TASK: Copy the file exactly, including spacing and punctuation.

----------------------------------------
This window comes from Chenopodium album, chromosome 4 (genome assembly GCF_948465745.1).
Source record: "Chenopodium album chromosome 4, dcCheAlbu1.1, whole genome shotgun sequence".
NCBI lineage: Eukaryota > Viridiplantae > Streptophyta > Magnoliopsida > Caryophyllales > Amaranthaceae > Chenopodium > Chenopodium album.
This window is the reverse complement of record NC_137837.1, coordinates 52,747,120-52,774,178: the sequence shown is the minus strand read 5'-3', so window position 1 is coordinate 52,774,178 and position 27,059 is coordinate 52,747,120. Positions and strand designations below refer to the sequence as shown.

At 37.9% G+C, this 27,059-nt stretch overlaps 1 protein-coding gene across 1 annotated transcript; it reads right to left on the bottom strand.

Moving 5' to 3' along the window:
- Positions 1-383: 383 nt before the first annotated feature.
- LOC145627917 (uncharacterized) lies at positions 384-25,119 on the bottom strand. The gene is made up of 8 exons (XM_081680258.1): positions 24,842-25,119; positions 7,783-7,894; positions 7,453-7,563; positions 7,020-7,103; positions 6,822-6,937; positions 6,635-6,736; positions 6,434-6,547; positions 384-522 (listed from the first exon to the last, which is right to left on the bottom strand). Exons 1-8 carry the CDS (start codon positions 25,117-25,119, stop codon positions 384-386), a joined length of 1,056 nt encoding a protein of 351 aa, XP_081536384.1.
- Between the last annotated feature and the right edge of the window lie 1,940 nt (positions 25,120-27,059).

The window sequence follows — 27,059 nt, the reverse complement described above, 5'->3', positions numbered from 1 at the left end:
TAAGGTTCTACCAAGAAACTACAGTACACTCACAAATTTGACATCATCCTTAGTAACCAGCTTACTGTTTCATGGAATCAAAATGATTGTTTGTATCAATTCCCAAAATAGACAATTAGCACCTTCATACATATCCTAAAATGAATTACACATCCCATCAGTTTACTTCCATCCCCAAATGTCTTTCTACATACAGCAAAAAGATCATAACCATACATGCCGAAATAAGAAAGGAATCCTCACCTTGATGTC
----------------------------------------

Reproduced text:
This window comes from Chenopodium album, chromosome 4 (genome assembly GCF_948465745.1).
Source record: "Chenopodium album chromosome 4, dcCheAlbu1.1, whole genome shotgun sequence".
NCBI lineage: Eukaryota > Viridiplantae > Streptophyta > Magnoliopsida > Caryophyllales > Amaranthaceae > Chenopodium > Chenopodium album.
This window is the reverse complement of record NC_137837.1, coordinates 52,747,120-52,774,178: the sequence shown is the minus strand read 5'-3', so window position 1 is coordinate 52,774,178 and position 27,059 is coordinate 52,747,120. Positions and strand designations below refer to the sequence as shown.

At 37.9% G+C, this 27,059-nt stretch overlaps 1 protein-coding gene across 1 annotated transcript; it reads right to left on the bottom strand.

Moving 5' to 3' along the window:
- Positions 1-383: 383 nt before the first annotated feature.
- LOC145627917 (uncharacterized) lies at positions 384-25,119 on the bottom strand. The gene is made up of 8 exons (XM_081680258.1): positions 24,842-25,119; positions 7,783-7,894; positions 7,453-7,563; positions 7,020-7,103; positions 6,822-6,937; positions 6,635-6,736; positions 6,434-6,547; positions 384-522 (listed from the first exon to the last, which is right to left on the bottom strand). Exons 1-8 carry the CDS (start codon positions 25,117-25,119, stop codon positions 384-386), a joined length of 1,056 nt encoding a protein of 351 aa, XP_081536384.1.
- Between the last annotated feature and the right edge of the window lie 1,940 nt (positions 25,120-27,059).

The window sequence follows — 27,059 nt, the reverse complement described above, 5'->3', positions numbered from 1 at the left end:
TAAGGTTCTACCAAGAAACTACAGTACACTCACAAATTTGACATCATCCTTAGTAACCAGCTTACTGTTTCATGGAATCAAAATGATTGTTTGTATCAATTCCCAAAATAGACAATTAGCACCTTCATACATATCCTAAAATGAATTACACATCCCATCAGTTTACTTCCATCCCCAAATGTCTTTCTACATACAGCAAAAAGATCATAACCATACATGCCGAAATAAGAAAGGAATCCTCACCTTGATGTC